Remembering Michigan GOP Ex-Rep. Paul Mitchell The late Rep. Paul Mitchell, R-Mich. (Tom Williams/AP)
Paul Mitchell had it all. He owned and operated the Ross Medical Education Center, the for-profit allied-health with 40 offices throughout 7 states. By the time he was 60, Mitchell was worth nearly $40 million.
Happily married to wife Sherry, the Michigan State University graduate was a devoted father of six.
But Mitchell wanted something else badly: He wanted to be a politician. To those who knew the former two-term Republican U.S. representative from Michigan, his passing at age 64 on Aug. 15 evoked the title of Richard Condon's classic 1978 novel: Death of a Politician.
"Paul Mitchell was a multi-millionaire who was suddenly struck with a lust for public office in mid-life," recalled Bill Ballenger, editor of the much-read, online "The Ballenger Report" on Michigan politics. "He seemed ambitious, full of energy and he had lots of money."
He launched a bid in 2013 to succeed retiring state Sen. Roger Kahn in the Wolverine State's 32nd District (Saginaw County). But when it became obvious that three-term state Rep. Kenneth Horn was the runaway favorite of area Republicans, Mitchell — who knew a thing or two about not wasting money — withdrew from the race.
Mitchell went on to head up the Faith and Freedom Coalition, which mobilized "values voters" in Michigan. In 2014, he ran for the 4th District U.S. House seat vacated by veteran Rep. Dave Camp, R-Mich.
As well-connected and well-financed as the Mitchell campaign was, state Sen. John Moolenaar had the backing of the Midland business establishment that was key to electing Camp and his predecessor (former State Attorney General Rep. Bill Schuette). Moolenaar won with 56% of the vote.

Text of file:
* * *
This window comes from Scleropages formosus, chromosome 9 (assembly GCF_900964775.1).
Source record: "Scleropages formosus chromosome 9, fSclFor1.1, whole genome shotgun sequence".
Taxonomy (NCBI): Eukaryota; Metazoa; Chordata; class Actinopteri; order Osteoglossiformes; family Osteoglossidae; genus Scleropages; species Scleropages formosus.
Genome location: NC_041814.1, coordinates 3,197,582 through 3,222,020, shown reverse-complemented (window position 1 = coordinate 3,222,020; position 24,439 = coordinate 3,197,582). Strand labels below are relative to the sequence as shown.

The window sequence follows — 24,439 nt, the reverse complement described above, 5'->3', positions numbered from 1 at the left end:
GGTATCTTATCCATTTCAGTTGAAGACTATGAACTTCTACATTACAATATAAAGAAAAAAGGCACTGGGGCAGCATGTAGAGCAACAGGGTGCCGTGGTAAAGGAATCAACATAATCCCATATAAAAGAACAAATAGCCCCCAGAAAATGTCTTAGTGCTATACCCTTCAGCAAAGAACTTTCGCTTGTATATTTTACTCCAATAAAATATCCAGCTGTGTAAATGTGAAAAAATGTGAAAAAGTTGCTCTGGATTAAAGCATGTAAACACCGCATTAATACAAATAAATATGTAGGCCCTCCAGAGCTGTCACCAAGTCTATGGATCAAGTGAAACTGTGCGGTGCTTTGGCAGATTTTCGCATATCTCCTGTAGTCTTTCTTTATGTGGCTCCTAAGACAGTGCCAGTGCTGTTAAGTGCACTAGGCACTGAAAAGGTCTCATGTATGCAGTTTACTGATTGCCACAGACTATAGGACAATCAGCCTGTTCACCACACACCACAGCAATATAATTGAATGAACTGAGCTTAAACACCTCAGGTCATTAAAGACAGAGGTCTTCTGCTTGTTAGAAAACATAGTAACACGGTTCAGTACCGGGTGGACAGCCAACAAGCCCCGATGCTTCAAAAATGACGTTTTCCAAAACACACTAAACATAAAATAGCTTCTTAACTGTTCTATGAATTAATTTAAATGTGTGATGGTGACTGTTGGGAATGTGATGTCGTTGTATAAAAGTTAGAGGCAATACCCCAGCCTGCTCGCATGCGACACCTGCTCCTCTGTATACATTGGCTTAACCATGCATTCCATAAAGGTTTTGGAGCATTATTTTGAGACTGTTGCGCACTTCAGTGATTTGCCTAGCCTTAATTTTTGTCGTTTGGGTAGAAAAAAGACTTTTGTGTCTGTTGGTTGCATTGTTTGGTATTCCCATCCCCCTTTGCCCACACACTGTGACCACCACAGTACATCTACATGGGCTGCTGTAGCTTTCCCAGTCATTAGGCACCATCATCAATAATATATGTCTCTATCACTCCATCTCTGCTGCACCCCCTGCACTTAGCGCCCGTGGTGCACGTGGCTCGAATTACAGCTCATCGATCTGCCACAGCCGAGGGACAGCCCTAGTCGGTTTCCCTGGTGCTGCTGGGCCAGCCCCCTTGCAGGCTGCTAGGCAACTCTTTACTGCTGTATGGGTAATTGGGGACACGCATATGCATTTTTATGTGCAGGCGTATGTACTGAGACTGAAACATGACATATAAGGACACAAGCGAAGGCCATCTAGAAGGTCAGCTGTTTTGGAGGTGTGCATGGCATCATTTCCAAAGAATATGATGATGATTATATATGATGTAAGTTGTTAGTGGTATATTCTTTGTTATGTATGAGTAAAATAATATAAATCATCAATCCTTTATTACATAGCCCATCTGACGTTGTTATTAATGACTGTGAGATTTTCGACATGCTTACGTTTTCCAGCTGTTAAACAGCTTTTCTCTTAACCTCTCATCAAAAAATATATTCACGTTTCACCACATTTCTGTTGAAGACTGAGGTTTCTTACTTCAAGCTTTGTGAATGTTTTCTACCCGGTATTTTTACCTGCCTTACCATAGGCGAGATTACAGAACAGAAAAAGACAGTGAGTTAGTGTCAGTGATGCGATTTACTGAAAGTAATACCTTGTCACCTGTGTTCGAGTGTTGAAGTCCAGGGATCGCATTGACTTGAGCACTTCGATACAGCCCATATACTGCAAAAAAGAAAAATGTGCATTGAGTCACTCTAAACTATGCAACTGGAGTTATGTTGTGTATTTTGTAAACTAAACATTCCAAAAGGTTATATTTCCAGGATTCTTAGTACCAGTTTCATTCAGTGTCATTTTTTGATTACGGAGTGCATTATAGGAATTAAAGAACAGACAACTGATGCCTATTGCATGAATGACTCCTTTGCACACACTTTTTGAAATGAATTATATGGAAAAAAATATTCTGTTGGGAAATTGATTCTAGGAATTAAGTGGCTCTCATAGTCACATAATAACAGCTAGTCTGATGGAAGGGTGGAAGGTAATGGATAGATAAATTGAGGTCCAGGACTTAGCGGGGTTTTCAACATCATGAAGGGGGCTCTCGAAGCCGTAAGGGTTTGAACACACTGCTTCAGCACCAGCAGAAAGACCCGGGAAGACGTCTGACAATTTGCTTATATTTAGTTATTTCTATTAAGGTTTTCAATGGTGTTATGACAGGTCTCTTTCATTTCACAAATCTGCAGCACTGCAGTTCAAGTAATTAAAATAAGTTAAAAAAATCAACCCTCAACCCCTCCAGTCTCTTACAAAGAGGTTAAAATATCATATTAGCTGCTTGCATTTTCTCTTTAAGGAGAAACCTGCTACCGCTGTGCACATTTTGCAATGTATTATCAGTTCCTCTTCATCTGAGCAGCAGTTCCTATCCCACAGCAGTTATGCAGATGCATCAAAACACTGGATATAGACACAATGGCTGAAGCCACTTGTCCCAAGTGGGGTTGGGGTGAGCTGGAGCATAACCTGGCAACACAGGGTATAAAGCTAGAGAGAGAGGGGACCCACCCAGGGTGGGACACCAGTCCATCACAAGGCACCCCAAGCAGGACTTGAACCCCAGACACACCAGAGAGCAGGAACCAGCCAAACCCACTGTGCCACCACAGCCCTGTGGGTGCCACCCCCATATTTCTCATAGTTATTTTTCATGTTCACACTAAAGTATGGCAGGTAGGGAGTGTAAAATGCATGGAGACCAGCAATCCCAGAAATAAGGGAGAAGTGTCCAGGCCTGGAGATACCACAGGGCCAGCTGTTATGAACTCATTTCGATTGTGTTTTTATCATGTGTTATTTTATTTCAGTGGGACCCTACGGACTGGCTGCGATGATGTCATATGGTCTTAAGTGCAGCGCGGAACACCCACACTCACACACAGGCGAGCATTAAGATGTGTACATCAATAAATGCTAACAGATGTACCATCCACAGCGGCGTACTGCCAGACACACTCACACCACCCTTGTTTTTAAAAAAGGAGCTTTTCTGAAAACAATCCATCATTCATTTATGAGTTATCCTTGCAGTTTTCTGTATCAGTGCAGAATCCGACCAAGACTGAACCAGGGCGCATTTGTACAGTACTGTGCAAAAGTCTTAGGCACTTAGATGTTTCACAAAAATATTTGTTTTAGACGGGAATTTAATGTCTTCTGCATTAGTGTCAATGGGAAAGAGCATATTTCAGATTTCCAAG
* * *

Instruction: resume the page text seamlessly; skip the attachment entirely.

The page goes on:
In 2015, Mitchell was chairman of the citizens' group to defeat Proposal One, a statewide initiative that would have raised sales taxes for roads. The "no" votes won with more than 80%.
When state Rep. Candice Miller, R-Macomb County, announced her retirement in the nearby 10th District, Mitchell purchased a home in the district (Dryden Township) and pursued the Republican nomination to succeed her.
Mitchell's activism through the Faith and Freedom Coalition and his chairmanship of the anti-Proposal One campaign had given him name recognition among a new constituency. Moreover, his deployment of his own resources finally paid off. In a five-candidate primary, Mitchell topped the field — which included two opponents who had both served in the state senate and house — with 38%.
His dream of office finally achieved, Mitchell voted like the conservative capitalist he was. Rated 83% by the American Conservative Union, he was staunchly pro-life (National Right to Life Committee: 100%), pro-Second Amendment (National Rifle Association 92%), and pro-business (Americans for Prosperity 88%).
A strong supporter of former President Donald Trump's agenda, Mitchell championed the American Care Act — Trump's alternative to Barack Obama's Affordable Care Act that passed the House in 2017 but failed by one vote in the Senate.
He also became chairman of the School Choice Caucus and was a Member of the conservative House Republican Study Committee.
By 2019, however, Mitchell was clearly growing disenchanted with the political club he had worked so hard to enter. Trump's public call for the four leftist Democrat U.S. representatives to "go back" to where they came from upset him tremendously. For days, the Michigan lawmaker attempted to see the president and get him to address his language and the resulting rancor.
The refusal of the White House staff to accommodate him — even after he asked Vice President Mike Pence for help — finally convinced Mitchell he had enough of politics. In July of 2019, he announced his retirement and explained he had enough of the "rhetoric and vitriol" in Washington.
Trump's refusal to concede the 2020 election further upset Mitchell. In December, he told CNN's Jake Tapper he was leaving the Republican Party and would serve out his term as an independent.
"Many predicted Paul Mitchell would run statewide, either for governor or U.S. Senator," Bill Ballenger told us. "Instead, after only two terms in Congress, he quit Washington in frustration at what he discovered when he finally got into public office. There was no one like him in the history of Michigan politics."
John Gizzi is chief political columnist and White House correspondent for Newsmax. For more of his reports, Go Here Now.